Kohn explores the motives for praising such as trying to enhance a student's performance or learning, promoting positive values and appropriate behavior and helping the student feel good about himself or herself. However he writes that praise is unlikely to achieve any of these objectives and can even be counterproductive. It's strange for me to imagine that praising a student could negatively affect their achievement, but Kohn gives 4 reasons why this can happen:
- If a student is praised for succeeding at easy tasks, this can lead him to feel he isn't very smart. In the same way if a student is praised for the effort he or she is putting in, it could lead him to think he has to try hard because he isn't very good at what he is doing. If a student is praised for his or her ability this can indicate that success is outside of his control, and so discourage him from working to improve.
- At other times praise can increase the pressure a student feels to live up to the praise - leading to self-consciousness and a poorer performance.
- Sometimes praise can set up expectations of continued success, leading to students avoiding difficult tasks so that they don't risk the possibility of failure.
- Praise can undermine intrinsic motivation.
As well as praise being detrimental to performance, Kohn writes that it can also be detrimental to behavior. Often children are praised for being caring or being helpful and this may improve behavior in the short-term. However it probably won't lead to a permanent improvement, especially when nobody is around to observe (and praise) it.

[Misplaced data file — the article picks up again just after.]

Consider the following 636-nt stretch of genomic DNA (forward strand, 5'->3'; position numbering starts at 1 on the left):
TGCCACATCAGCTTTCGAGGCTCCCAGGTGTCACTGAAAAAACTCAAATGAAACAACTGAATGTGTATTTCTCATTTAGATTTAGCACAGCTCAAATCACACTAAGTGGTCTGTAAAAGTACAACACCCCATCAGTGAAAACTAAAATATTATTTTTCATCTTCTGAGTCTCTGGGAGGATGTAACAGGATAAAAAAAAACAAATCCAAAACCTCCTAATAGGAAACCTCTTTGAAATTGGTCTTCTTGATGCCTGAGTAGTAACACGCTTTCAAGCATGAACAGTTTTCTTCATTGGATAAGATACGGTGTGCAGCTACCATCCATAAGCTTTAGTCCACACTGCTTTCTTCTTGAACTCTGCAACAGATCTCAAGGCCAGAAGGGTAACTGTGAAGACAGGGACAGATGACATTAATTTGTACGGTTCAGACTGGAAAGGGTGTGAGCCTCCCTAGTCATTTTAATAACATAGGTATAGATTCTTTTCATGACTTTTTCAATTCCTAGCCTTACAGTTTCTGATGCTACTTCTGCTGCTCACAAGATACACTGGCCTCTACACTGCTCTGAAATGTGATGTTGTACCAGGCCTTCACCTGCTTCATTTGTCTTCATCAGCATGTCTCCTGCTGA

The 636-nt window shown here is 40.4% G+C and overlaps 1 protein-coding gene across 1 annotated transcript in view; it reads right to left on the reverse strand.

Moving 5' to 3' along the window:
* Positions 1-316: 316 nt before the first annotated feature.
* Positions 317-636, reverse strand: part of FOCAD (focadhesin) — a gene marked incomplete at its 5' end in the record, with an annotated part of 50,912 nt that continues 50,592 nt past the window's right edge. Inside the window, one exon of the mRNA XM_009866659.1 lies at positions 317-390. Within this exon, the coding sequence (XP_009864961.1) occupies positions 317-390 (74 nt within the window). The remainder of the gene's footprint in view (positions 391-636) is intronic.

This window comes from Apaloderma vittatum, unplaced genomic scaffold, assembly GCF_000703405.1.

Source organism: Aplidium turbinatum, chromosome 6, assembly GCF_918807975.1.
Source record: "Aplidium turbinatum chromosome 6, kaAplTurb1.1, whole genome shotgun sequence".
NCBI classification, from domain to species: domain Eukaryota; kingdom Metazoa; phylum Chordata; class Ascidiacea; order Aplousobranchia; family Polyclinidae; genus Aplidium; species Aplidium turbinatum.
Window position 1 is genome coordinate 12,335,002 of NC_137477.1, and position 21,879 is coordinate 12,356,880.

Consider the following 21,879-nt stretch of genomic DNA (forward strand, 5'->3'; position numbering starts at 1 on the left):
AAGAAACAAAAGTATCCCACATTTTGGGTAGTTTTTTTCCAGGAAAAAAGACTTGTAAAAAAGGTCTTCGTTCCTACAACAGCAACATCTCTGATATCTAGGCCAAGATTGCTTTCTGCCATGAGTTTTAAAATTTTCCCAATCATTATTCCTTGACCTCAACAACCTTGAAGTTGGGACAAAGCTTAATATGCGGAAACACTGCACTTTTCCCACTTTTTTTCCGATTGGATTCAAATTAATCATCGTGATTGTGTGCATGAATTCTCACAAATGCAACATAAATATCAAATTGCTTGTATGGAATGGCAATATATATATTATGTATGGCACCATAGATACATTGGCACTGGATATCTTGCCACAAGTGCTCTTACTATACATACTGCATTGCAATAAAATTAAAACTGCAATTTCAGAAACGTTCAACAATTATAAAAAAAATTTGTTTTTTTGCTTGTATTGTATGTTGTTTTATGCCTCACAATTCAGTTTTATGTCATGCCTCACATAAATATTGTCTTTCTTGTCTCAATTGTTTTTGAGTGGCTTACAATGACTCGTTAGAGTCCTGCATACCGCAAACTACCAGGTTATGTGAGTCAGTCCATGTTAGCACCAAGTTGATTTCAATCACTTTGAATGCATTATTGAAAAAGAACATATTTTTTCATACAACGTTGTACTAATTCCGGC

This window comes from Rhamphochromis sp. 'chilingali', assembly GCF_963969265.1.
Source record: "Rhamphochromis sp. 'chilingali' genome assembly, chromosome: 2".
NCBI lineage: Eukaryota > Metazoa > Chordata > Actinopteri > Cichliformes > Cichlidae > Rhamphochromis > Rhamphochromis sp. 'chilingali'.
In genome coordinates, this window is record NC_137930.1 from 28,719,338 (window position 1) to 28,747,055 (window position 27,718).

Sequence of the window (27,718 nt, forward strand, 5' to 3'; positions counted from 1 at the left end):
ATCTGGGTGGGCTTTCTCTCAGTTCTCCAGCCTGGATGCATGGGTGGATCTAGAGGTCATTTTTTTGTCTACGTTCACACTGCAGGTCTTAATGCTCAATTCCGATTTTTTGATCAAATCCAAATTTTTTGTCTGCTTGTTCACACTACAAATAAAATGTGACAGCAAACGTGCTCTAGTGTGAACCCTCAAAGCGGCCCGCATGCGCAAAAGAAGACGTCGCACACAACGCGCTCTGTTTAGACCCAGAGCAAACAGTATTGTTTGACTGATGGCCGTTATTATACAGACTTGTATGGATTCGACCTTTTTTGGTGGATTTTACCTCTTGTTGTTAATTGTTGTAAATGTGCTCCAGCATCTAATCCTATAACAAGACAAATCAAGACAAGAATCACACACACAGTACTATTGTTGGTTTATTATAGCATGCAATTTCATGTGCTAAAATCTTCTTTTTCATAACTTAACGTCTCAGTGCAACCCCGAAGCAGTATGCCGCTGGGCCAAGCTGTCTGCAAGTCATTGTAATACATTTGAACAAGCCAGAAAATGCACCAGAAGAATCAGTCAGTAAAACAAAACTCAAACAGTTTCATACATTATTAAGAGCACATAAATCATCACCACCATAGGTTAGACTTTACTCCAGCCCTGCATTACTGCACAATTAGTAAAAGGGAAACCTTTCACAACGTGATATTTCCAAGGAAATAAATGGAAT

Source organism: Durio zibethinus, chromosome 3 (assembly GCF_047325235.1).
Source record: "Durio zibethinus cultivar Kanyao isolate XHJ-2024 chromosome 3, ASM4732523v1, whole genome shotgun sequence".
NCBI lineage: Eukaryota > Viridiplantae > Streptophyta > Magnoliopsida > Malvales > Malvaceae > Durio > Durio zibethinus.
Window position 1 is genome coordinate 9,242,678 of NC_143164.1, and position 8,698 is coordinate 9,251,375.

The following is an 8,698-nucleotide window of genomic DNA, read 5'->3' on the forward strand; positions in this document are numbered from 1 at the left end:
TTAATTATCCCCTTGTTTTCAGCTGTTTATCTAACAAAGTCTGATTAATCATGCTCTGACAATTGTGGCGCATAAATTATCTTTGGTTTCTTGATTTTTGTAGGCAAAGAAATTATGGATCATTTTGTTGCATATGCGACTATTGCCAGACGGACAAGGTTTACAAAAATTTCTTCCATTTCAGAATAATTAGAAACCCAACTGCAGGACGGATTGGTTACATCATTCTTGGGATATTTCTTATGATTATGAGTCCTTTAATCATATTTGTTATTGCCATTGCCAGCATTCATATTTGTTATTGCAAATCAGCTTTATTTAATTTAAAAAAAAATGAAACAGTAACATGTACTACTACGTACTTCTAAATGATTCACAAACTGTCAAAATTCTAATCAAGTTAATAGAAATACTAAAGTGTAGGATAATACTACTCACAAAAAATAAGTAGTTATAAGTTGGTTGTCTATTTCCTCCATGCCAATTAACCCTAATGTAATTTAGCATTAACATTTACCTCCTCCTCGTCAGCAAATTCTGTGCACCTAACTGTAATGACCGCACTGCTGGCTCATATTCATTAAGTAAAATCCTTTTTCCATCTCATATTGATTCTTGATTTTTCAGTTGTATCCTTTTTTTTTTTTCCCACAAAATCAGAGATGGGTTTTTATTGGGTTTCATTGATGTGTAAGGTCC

I started to reflect on how we, as adults, respond to praise. Kohn writes "the most notable aspect of positive judgment is not that it is positive but that it is a judgement". Adults may find such praise condescending, and in any case it reinforces the greater power of the person giving the praise. If the direction of praise is reversed (so a low-status person praises a high-status person), this is often seen as presumptuous or even insulting. As I read this I could certainly bring to mind the comments of colleagues who feel uneasy with their annual evaluations, even when these are positive. For example I remember one teacher telling me how insulted she felt after feedback on a classroom observation when she was told she'd taught a good lesson, while she herself felt it was just mediocre. I think she felt that as a professional with many successful years of teaching in good schools, she was able to evaluate for herself how well she was doing. An interesting thing I read in this chapter was that praise is more likely to have undesirable consequences for females than for males, and that women are more likely than men to view positive feedback as controlling, rather than as providing them with information.